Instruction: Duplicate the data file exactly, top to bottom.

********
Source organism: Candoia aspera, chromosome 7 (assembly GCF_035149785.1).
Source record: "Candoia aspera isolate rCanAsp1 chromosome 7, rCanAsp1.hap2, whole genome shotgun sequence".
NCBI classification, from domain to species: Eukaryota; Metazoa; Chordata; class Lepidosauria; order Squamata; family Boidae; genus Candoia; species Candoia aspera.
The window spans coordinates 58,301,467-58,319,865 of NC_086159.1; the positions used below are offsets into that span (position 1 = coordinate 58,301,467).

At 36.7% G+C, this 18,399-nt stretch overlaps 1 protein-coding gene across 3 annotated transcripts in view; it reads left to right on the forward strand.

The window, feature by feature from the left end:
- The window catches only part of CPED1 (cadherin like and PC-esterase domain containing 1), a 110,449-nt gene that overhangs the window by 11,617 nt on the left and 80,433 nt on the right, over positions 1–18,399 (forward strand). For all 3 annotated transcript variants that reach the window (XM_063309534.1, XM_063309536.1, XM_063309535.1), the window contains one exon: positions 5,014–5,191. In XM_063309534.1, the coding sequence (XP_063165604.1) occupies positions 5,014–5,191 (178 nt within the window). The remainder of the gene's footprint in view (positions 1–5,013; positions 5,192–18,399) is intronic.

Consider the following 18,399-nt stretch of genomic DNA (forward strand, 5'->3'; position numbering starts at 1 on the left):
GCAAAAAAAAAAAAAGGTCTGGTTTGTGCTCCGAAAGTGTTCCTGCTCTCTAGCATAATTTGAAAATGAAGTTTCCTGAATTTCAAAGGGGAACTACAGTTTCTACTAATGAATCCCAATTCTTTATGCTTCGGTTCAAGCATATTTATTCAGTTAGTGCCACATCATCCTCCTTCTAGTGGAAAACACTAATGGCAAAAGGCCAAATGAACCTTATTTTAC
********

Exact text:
Source organism: Candoia aspera, chromosome 7 (assembly GCF_035149785.1).
Source record: "Candoia aspera isolate rCanAsp1 chromosome 7, rCanAsp1.hap2, whole genome shotgun sequence".
NCBI classification, from domain to species: Eukaryota; Metazoa; Chordata; class Lepidosauria; order Squamata; family Boidae; genus Candoia; species Candoia aspera.
The window spans coordinates 58,301,467-58,319,865 of NC_086159.1; the positions used below are offsets into that span (position 1 = coordinate 58,301,467).

At 36.7% G+C, this 18,399-nt stretch overlaps 1 protein-coding gene across 3 annotated transcripts in view; it reads left to right on the forward strand.

The window, feature by feature from the left end:
- The window catches only part of CPED1 (cadherin like and PC-esterase domain containing 1), a 110,449-nt gene that overhangs the window by 11,617 nt on the left and 80,433 nt on the right, over positions 1–18,399 (forward strand). For all 3 annotated transcript variants that reach the window (XM_063309534.1, XM_063309536.1, XM_063309535.1), the window contains one exon: positions 5,014–5,191. In XM_063309534.1, the coding sequence (XP_063165604.1) occupies positions 5,014–5,191 (178 nt within the window). The remainder of the gene's footprint in view (positions 1–5,013; positions 5,192–18,399) is intronic.

Consider the following 18,399-nt stretch of genomic DNA (forward strand, 5'->3'; position numbering starts at 1 on the left):
GCAAAAAAAAAAAAAGGTCTGGTTTGTGCTCCGAAAGTGTTCCTGCTCTCTAGCATAATTTGAAAATGAAGTTTCCTGAATTTCAAAGGGGAACTACAGTTTCTACTAATGAATCCCAATTCTTTATGCTTCGGTTCAAGCATATTTATTCAGTTAGTGCCACATCATCCTCCTTCTAGTGGAAAACACTAATGGCAAAAGGCCAAATGAACCTTATTTTAC